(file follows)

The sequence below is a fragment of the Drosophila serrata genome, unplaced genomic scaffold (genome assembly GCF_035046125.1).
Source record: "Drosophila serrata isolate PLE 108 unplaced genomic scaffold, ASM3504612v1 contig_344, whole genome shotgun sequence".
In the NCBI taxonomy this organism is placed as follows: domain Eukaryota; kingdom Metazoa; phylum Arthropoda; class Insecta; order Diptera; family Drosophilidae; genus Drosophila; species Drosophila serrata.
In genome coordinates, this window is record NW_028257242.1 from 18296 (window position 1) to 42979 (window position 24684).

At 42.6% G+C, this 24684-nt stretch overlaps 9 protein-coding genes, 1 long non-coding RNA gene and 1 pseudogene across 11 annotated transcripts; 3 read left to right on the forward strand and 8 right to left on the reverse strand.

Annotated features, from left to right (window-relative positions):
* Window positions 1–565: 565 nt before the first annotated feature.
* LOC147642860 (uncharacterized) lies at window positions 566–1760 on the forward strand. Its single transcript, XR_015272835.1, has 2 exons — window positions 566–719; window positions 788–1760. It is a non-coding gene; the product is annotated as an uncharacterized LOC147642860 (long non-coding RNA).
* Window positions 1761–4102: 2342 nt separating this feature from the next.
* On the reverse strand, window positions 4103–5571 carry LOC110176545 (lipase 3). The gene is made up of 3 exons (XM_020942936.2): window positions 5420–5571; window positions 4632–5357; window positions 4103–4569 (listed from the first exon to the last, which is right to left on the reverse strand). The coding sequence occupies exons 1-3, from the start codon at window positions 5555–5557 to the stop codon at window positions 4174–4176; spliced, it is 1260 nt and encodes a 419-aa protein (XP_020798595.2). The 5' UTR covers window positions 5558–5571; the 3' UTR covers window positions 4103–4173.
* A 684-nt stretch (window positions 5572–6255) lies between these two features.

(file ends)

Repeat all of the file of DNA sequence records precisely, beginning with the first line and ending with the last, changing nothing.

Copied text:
The sequence below is a fragment of the Drosophila serrata genome, unplaced genomic scaffold (genome assembly GCF_035046125.1).
Source record: "Drosophila serrata isolate PLE 108 unplaced genomic scaffold, ASM3504612v1 contig_344, whole genome shotgun sequence".
In the NCBI taxonomy this organism is placed as follows: domain Eukaryota; kingdom Metazoa; phylum Arthropoda; class Insecta; order Diptera; family Drosophilidae; genus Drosophila; species Drosophila serrata.
In genome coordinates, this window is record NW_028257242.1 from 18296 (window position 1) to 42979 (window position 24684).

At 42.6% G+C, this 24684-nt stretch overlaps 9 protein-coding genes, 1 long non-coding RNA gene and 1 pseudogene across 11 annotated transcripts; 3 read left to right on the forward strand and 8 right to left on the reverse strand.

Annotated features, from left to right (window-relative positions):
* Window positions 1–565: 565 nt before the first annotated feature.
* LOC147642860 (uncharacterized) lies at window positions 566–1760 on the forward strand. Its single transcript, XR_015272835.1, has 2 exons — window positions 566–719; window positions 788–1760. It is a non-coding gene; the product is annotated as an uncharacterized LOC147642860 (long non-coding RNA).
* Window positions 1761–4102: 2342 nt separating this feature from the next.
* On the reverse strand, window positions 4103–5571 carry LOC110176545 (lipase 3). The gene is made up of 3 exons (XM_020942936.2): window positions 5420–5571; window positions 4632–5357; window positions 4103–4569 (listed from the first exon to the last, which is right to left on the reverse strand). The coding sequence occupies exons 1-3, from the start codon at window positions 5555–5557 to the stop codon at window positions 4174–4176; spliced, it is 1260 nt and encodes a 419-aa protein (XP_020798595.2). The 5' UTR covers window positions 5558–5571; the 3' UTR covers window positions 4103–4173.
* A 684-nt stretch (window positions 5572–6255) lies between these two features.